1. Ferretti L, Klassmann A, Raineri E, Ramos-Onsins SE, Wiehe T and Achaz G, “The neutral frequency spectrum of linked sites”, accepted in Theoretical Population Biology (2018).
    2. Klassmann A and Ferretti L, “The third moments of the site frequency spectrum”, Theoretical Population Biology, 120:16-28 (2018).
    3. Giner-Delgado C, Villatoro S, Lerga-Jaso J, Gayà-Vidal M, Oliva M, Castellano D, Izquierdo D, Noguera I, Bitarello B, Olalde I, Delprat A, Blancher A, Lalueza C, Esko T, O’Reilly P, Andrés A, Ferretti L, Pantano L, Puig M and Cáceres M, “Functional and evolutionary impact of polymorphic inversions in the human genome”, in preparation.
  • Epistasis and evolution in fitness landscapes
    • Try out MaGelLan, the Maps of Genetical Landscapes, our new website to analyse and visualise fitness landscapes!
    • We have several ongoing project on measures of epistasis in fitness landscapes [3], divergence of ortholog sequences and long-term evolution in the protein universe with multidimensional epistasis [4,5], characterization of models of fitness landscapes [2] and analysis of evolutionary constraints imposed by landscape features [1,6].
    1. Ferretti L, Weinreich D and Achaz G, “Evolutionary constraints in fitness landscapes”, accepted in Heredity (2018).
    2. Hwang S, Schmiegelt B, Ferretti L and Krug J, “Universality classes of interaction structures for NK fitness landscapes”, accepted in Journal of Statistical Physics (2018).
    3. Ferretti L, Schmiegelt B, Weinreich D, Yamauchi A, Kobayashi Y, Tajima F and Achaz G, “Measuring epistasis in fitness landscapes: the correlation of fitness effects of mutations”, Journal of Theoretical Biology, 396:132-143 (2016).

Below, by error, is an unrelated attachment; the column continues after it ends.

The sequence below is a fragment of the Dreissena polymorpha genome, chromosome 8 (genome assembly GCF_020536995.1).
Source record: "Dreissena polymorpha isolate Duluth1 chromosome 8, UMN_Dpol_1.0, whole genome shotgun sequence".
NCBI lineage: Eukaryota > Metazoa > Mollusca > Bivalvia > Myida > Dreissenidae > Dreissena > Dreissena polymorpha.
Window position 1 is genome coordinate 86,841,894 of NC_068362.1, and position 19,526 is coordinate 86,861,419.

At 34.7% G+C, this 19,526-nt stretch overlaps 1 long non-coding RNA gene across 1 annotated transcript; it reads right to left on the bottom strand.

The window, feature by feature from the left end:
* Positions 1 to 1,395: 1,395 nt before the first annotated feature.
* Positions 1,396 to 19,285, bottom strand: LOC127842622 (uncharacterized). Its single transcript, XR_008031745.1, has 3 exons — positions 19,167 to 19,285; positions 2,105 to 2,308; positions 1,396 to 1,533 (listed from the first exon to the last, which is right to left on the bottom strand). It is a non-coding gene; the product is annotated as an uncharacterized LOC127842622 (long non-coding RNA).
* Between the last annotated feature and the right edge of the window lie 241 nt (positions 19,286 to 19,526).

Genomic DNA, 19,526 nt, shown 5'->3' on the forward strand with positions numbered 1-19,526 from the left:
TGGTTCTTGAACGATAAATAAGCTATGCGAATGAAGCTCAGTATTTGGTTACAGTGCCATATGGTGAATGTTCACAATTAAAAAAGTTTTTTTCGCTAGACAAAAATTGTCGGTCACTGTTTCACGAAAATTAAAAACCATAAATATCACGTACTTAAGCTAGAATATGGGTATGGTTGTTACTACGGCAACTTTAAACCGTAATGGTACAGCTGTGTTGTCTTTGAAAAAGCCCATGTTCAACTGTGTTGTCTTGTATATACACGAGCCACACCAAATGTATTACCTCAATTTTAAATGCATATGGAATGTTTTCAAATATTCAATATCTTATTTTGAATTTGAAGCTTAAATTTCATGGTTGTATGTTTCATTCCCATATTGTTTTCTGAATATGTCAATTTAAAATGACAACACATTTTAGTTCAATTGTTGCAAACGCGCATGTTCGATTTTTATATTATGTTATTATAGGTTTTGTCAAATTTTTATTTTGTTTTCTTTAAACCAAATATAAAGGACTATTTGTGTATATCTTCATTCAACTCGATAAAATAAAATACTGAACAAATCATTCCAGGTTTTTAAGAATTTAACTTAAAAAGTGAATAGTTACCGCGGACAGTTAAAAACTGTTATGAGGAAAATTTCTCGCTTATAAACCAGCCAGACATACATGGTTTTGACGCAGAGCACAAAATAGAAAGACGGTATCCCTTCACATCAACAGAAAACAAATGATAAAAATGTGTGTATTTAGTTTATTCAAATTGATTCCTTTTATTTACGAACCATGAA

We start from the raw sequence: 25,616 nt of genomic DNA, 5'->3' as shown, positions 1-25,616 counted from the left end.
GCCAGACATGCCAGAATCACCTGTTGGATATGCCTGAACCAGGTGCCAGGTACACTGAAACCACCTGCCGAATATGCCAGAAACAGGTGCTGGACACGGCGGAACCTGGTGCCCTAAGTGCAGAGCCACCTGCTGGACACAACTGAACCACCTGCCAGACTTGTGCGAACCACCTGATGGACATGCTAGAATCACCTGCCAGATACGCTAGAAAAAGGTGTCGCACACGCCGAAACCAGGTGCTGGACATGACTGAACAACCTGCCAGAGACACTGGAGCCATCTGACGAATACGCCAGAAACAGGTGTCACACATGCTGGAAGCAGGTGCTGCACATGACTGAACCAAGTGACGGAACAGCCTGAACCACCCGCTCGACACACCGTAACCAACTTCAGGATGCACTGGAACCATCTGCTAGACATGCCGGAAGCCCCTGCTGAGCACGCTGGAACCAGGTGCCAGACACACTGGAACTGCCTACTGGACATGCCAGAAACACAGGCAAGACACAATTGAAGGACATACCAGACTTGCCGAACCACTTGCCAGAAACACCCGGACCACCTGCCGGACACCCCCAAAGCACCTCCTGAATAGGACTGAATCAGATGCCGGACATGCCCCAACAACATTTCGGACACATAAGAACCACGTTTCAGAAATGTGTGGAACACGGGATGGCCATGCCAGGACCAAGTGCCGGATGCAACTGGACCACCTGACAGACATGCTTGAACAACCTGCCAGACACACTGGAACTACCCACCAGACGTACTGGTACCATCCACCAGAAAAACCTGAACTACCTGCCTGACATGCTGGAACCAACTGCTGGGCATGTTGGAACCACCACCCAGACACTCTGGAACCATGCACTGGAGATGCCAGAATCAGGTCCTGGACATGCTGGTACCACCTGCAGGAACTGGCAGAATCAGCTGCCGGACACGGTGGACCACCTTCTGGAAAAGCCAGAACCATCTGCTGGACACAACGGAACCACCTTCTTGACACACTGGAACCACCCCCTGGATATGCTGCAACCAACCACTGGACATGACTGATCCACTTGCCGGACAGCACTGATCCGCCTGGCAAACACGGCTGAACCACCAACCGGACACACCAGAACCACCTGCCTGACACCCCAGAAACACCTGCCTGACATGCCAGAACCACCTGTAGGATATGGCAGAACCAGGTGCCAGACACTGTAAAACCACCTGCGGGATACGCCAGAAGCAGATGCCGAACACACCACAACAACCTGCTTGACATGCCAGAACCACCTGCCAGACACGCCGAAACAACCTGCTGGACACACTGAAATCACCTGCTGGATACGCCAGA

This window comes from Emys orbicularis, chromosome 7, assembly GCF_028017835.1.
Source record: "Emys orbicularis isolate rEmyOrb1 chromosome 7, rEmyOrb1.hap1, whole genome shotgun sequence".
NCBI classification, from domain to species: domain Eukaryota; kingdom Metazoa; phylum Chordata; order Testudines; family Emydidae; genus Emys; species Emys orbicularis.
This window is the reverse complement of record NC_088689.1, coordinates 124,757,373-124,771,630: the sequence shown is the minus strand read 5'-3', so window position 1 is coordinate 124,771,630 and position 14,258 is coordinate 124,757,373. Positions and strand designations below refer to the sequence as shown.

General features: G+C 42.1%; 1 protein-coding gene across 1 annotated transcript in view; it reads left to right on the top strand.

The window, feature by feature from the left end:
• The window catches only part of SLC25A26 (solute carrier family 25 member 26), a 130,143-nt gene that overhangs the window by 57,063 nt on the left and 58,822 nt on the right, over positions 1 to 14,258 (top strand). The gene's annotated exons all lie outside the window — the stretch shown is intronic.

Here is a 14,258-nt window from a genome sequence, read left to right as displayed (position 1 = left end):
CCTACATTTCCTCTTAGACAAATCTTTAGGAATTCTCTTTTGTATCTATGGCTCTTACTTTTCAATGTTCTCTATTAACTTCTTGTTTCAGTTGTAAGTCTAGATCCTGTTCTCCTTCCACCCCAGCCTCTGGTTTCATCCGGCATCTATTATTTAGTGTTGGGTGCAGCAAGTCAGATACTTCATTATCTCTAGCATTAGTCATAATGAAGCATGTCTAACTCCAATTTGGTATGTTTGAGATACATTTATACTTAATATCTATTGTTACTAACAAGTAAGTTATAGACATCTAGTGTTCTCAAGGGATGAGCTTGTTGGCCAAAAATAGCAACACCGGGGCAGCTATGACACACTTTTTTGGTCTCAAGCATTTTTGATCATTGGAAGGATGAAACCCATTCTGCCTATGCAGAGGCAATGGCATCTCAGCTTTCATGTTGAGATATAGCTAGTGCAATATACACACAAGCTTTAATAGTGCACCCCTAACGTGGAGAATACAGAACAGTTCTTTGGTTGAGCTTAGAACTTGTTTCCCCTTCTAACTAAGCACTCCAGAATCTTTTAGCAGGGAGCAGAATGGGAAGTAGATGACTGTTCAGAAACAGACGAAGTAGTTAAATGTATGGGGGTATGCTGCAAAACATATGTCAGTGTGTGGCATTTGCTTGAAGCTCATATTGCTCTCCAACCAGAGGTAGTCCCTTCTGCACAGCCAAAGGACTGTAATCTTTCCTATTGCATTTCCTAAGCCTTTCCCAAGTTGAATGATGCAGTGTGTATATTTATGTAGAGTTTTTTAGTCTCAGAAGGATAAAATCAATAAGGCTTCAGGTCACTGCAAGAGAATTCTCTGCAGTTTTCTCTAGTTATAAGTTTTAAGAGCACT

4. Usmanova DR, Ferretti L, Povolotskaya IS, Vlasov PK, Kondrashov FA, A model of substitution trajectories in sequence space and long-term protein evolution, Mol. Biol. Evol. 32(2):542- 54 (2015).
    5. Ledda A, Achaz G, Kondrashov FA and Ferretti L, Long-term evolution in epistatic fitness landscapes, in preparation.
    6. Ferretti L, Ledda A and Achaz G, Heterogeneities in the distribution of fitness effects, in preparation.
  • Methods for population genetics from Next Generation Sequencing data
      • We developed several methods for NGS data. We extended neutrality tests like Tajima's D and Fay and Wu's H to NGS data, both using called sequences with missing data and correcting for missing information [3]. We presented a general framework for Watterson estimators of variability from all kinds of NGS data, including haploid and diploid individuals, trios, pools and polyploids [2] as well as a general analysis of the frequency spectrum in autopolyploids [7]. For pooled data, we developed a Bayesian SNP caller using the neutral frequency spectrum as a prior [4] and proposed a Maximum Composite Likelihood estimator of variability and a complete set of tests: Tajima's D, Fay and Wu's H, HKA etc, specific for pooled NGS samples [1]. We also wrote a recent review on population genomics methods for neglected genomes, focused on arthropods [5] and a (slightly outdated) review on the methods and applications of NGS for animal genetics, containing some material on pool sequencing [6].
    1. Ferretti L, Ramos-Onsins SE and Perez-Enciso M, Population genomics from pool sequencing, Molecular Ecology (2013), 22: 5561-5576.
    2. Ferretti L and Ramos-Onsins SE, Watterson estimators for Next Generation Sequencing: from trios to autopolyploids, Theor Popul Biol. 100C:79-87 (2015). arXiv.
    3. Ferretti L*, Raineri E* and Ramos-Onsins SE, Neutrality tests for sequences with missing data, Genetics 191(4):1397-401 (2012).
    4. Raineri E, Ferretti L, Esteve-Codina A, Nevado B, Heath S and Perez-Enciso M, SNP calling by sequencing pooled samples, BMC Bioinformatics 13:239 (2012).
    5. Hasselmann M, Ferretti L and Zayed A, “Beyond fruit-flies: Population genomic advances in non-dipteran arthropods”, Briefings in Functional Genomics, 14 (6): 424-431 (2015).
    6. Perez-Enciso M and Ferretti L, Massive parallel sequencing in animal genetics: wherefroms and wheretos, Anim Genet. 41(6):561-9 (2010).
    7. Ferretti L, Ribeca P and Ramos-Onsins SE, "The Site Frequency/Dosage Spectrum of autopolyploid populations", submitted.